According to a survey by the Strategic Organizing Center (SOC), Amazon workers experienced 49% of all warehouse injuries in 2021. The Soc is a democratic coalition of four labor unions: Service Employees International Union (SEIU), International Brotherhood of Teamsters (IBT), Communications Workers of America (CWA), and United Farmworkers of America (UFW). In total, the SOC accounts for more than 4 million workers.
In the data gleaned from the union group’s survey, Amazon workers proved twice as likely to be badly harmed than workers at other companies’ warehouses. The survey results also suggest that the corporation is increasingly putting individuals on light duty rather than letting them off following an injury. Additionally, the authors of the study observed that Amazon workers recover from accidents slower than other workers: 62 days on average versus 44 days industry-wide.
The speed of return is partially a consequence of COVID guidelines. Amazon lengthened the standard for time for a full return to work following an injury in 2020 to combat the virus. This would help explain slightly lower injury rates from that year. The longer workers remained out of work or on light duty the less susceptible they were to a work-related injury.
The online retail giant also slowed its rate of production at warehouse sites during that time. When Amazon reinstated its lightspeed pace standards at the end of 2020 and in early 2021, workplace-related injuries climbed roughly 20%. Still, they were lower during this period than in 2019.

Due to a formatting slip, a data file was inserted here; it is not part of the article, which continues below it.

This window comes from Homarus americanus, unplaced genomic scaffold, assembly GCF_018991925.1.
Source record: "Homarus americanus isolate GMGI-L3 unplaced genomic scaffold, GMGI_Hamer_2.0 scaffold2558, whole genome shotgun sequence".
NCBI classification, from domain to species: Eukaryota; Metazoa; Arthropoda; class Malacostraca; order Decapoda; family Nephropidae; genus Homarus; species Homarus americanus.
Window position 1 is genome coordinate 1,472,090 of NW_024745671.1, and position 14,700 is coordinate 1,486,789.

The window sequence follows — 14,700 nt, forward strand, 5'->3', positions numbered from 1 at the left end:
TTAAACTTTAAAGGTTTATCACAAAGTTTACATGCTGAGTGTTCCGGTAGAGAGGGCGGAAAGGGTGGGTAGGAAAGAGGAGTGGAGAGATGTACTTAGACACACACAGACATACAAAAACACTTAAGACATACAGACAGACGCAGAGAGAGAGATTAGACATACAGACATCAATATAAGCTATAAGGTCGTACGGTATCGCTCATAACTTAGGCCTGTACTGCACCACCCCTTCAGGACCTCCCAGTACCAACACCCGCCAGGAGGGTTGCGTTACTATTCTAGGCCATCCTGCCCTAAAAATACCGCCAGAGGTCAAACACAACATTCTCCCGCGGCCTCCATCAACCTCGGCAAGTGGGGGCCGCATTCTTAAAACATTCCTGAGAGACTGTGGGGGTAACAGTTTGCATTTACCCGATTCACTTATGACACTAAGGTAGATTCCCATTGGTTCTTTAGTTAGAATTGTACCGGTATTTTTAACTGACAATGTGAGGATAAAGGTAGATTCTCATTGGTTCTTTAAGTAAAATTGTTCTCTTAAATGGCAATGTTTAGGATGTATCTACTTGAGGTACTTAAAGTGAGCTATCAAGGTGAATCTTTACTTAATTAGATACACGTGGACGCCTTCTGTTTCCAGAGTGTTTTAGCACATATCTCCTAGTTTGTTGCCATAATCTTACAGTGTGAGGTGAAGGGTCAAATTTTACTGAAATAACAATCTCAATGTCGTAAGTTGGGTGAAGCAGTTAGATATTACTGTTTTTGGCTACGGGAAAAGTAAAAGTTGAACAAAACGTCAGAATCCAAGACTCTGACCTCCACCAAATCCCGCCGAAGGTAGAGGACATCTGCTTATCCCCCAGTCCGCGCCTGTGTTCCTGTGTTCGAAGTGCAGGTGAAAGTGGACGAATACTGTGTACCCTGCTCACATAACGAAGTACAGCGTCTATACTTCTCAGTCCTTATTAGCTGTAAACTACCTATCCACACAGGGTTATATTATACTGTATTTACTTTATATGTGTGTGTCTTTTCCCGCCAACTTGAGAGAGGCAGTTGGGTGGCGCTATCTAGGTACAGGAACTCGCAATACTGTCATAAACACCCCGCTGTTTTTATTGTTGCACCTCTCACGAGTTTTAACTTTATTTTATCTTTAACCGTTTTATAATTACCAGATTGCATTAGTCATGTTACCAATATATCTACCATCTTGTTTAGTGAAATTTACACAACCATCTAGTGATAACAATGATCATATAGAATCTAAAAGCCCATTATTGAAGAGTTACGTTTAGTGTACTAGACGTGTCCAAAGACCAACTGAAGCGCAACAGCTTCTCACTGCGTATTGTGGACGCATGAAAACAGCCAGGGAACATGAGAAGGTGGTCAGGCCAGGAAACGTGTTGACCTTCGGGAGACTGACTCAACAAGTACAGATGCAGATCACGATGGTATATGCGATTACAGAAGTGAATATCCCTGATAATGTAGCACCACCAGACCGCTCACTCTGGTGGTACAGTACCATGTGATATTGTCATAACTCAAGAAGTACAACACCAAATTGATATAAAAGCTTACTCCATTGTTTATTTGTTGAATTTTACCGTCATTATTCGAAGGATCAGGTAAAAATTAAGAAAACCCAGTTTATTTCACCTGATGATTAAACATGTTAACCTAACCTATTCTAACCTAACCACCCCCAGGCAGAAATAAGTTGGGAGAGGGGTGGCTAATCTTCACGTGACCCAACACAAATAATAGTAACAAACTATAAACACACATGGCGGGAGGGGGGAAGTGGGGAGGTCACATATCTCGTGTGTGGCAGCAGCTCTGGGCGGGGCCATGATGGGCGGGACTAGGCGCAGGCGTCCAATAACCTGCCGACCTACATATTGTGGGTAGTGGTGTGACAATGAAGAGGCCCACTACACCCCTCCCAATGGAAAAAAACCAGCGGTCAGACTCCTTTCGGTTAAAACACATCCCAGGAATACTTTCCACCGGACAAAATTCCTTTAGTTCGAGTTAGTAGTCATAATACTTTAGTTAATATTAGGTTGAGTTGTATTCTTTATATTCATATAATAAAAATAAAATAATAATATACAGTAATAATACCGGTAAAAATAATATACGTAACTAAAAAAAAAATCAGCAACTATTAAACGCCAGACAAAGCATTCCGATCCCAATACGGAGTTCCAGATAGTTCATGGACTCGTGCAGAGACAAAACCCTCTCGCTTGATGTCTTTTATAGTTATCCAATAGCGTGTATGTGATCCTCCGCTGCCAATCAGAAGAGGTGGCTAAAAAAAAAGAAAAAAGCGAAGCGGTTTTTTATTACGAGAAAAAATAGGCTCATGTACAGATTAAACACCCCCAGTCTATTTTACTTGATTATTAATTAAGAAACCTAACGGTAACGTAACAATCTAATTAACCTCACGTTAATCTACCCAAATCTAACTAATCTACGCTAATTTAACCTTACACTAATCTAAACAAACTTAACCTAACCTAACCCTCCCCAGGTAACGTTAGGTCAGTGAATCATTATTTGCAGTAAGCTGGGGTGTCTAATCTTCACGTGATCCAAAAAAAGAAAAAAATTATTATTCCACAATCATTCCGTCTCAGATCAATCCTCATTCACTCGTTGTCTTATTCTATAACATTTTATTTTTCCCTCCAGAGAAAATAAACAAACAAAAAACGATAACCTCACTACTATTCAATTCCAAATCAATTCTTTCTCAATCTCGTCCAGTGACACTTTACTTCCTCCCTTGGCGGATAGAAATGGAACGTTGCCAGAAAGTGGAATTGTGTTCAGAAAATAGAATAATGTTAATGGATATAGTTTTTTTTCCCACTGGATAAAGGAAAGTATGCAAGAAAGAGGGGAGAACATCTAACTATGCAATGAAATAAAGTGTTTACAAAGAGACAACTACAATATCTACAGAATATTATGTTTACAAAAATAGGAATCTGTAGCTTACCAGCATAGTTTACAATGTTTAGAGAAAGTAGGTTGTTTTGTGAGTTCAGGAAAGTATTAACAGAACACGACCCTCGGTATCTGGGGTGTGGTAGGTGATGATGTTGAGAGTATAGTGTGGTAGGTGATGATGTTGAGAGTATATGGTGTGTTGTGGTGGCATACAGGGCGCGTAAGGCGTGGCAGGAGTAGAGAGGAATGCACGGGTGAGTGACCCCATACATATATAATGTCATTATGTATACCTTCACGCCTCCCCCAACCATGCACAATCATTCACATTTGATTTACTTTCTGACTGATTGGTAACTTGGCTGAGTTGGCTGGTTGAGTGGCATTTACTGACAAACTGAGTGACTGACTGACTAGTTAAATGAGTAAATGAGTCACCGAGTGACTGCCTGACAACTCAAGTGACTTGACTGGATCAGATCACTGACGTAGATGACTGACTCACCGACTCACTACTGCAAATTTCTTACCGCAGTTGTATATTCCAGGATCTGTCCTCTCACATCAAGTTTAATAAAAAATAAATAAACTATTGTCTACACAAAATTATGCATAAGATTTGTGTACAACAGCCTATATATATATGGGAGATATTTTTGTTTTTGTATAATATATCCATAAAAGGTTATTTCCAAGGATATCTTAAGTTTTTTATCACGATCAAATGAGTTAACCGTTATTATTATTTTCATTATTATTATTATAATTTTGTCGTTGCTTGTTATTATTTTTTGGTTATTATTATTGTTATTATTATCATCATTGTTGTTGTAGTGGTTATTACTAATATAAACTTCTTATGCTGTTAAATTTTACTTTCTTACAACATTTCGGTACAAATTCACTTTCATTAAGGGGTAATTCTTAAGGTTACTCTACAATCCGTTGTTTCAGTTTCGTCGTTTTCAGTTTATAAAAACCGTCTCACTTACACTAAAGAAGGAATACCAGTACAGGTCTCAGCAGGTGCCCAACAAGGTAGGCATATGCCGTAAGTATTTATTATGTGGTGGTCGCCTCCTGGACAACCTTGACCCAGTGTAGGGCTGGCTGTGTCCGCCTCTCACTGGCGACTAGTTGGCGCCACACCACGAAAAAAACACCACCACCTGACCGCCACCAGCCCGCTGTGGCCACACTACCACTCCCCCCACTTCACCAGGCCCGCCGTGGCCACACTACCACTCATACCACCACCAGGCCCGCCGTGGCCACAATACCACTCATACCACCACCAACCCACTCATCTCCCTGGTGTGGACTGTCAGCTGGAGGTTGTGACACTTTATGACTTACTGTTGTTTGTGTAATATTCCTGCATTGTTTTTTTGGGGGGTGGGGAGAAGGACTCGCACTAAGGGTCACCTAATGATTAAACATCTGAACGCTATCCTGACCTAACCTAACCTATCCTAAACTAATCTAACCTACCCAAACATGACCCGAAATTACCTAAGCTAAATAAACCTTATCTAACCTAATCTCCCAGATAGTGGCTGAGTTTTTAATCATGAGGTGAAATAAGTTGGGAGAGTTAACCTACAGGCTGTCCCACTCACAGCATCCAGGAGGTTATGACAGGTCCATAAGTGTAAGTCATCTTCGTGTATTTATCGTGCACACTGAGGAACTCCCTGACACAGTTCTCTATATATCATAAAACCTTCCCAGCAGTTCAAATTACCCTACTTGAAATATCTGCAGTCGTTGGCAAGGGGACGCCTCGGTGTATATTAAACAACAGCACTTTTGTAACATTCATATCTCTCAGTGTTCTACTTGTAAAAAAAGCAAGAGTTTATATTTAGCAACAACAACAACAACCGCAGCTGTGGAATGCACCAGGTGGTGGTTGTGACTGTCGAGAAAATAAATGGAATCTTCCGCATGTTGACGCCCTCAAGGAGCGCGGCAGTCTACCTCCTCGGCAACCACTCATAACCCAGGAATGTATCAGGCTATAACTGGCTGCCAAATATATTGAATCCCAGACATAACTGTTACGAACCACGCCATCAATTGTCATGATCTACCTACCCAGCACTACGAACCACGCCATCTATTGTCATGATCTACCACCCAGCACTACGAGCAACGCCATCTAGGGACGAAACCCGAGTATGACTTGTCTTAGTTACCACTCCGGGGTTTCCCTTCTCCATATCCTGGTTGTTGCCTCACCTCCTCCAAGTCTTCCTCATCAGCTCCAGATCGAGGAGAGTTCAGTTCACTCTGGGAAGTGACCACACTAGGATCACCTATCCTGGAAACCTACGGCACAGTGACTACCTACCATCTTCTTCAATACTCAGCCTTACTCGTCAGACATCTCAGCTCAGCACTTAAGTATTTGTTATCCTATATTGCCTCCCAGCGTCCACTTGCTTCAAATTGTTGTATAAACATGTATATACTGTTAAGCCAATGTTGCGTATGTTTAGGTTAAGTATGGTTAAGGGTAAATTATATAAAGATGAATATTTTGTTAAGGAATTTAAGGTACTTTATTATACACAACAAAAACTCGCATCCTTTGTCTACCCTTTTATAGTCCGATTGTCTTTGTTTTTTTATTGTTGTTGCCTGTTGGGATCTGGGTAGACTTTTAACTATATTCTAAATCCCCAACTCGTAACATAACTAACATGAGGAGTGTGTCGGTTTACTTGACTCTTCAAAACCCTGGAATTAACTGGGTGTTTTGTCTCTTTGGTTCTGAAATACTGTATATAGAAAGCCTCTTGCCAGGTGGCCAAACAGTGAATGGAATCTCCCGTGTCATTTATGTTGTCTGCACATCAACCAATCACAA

Amazon has also been criticized for its COVID-19 guidelines, especially in New York. The response from the company was so poor, workers in Amazon warehouses began pushing organizers toward unionization. The company’s inability to provide adequate safety measures against the virus outweighed warehouse protocols that slowed the dangerous pace of warehouse operations. New York Attorney General Letitia James has since filed a suit against Amazon, alleging it failed to protect workers and retaliated against them (which included firing lead organizer Christian Smalls) after they spoke out.
Internal documents from the unionization efforts also found Amazon’s human workers (dubbed “industrial athletes”) are most at risk of injury in automated warehouse locations – a surprising notion given one of the arguments in favor of automation is protection for workers in high-risk occupations as defined by OSHA. Amazon spokesperson Kelly Nantel says the increase in injuries from 2020 to 2021 was attributed to an influx of new workers. In an emailed statement to the Verge, Nantel wrote the following:
We hired tens of thousands of additional people to help us meet the unforeseen demand from COVID-19 and people turning to Amazon to help them safely get products and supplies during the pandemic. Like other companies in the industry, we saw an increase in recordable injuries during this time from 2020 to 2021 as we trained so many new people – however, when you compare 2021 to 2019, our recordable injury rate declined more than 13% year over year. While we still have more work to do and won’t be satisfied until we are excellent when it comes to safety, we continue to make measurable improvements in reducing injuries and keeping employees safe, and appreciate the work from all of our employees and safety teams who are contributing to this effort.”